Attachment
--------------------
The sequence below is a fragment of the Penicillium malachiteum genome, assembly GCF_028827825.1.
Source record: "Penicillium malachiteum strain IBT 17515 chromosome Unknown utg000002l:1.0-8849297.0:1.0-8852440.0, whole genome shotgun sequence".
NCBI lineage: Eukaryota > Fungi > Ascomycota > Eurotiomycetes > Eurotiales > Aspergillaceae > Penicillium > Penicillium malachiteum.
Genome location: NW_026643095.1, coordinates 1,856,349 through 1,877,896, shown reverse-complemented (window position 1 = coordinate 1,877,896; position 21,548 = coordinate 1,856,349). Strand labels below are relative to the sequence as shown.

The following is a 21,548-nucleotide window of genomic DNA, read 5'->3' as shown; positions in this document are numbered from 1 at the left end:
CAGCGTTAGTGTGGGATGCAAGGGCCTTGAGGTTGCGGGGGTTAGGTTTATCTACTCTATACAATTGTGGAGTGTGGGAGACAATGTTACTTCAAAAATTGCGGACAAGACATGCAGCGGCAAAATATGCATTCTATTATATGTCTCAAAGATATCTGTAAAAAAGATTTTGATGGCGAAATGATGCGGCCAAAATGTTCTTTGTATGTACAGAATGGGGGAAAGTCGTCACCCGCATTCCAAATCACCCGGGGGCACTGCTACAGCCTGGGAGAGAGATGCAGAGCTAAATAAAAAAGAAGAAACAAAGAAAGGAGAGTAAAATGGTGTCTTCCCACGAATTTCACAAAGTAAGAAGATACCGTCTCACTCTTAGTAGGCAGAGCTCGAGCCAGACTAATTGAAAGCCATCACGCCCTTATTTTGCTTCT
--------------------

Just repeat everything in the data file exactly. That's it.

The sequence below is a fragment of the Penicillium malachiteum genome, assembly GCF_028827825.1.
Source record: "Penicillium malachiteum strain IBT 17515 chromosome Unknown utg000002l:1.0-8849297.0:1.0-8852440.0, whole genome shotgun sequence".
NCBI lineage: Eukaryota > Fungi > Ascomycota > Eurotiomycetes > Eurotiales > Aspergillaceae > Penicillium > Penicillium malachiteum.
Genome location: NW_026643095.1, coordinates 1,856,349 through 1,877,896, shown reverse-complemented (window position 1 = coordinate 1,877,896; position 21,548 = coordinate 1,856,349). Strand labels below are relative to the sequence as shown.

The following is a 21,548-nucleotide window of genomic DNA, read 5'->3' as shown; positions in this document are numbered from 1 at the left end:
CAGCGTTAGTGTGGGATGCAAGGGCCTTGAGGTTGCGGGGGTTAGGTTTATCTACTCTATACAATTGTGGAGTGTGGGAGACAATGTTACTTCAAAAATTGCGGACAAGACATGCAGCGGCAAAATATGCATTCTATTATATGTCTCAAAGATATCTGTAAAAAAGATTTTGATGGCGAAATGATGCGGCCAAAATGTTCTTTGTATGTACAGAATGGGGGAAAGTCGTCACCCGCATTCCAAATCACCCGGGGGCACTGCTACAGCCTGGGAGAGAGATGCAGAGCTAAATAAAAAAGAAGAAACAAAGAAAGGAGAGTAAAATGGTGTCTTCCCACGAATTTCACAAAGTAAGAAGATACCGTCTCACTCTTAGTAGGCAGAGCTCGAGCCAGACTAATTGAAAGCCATCACGCCCTTATTTTGCTTCT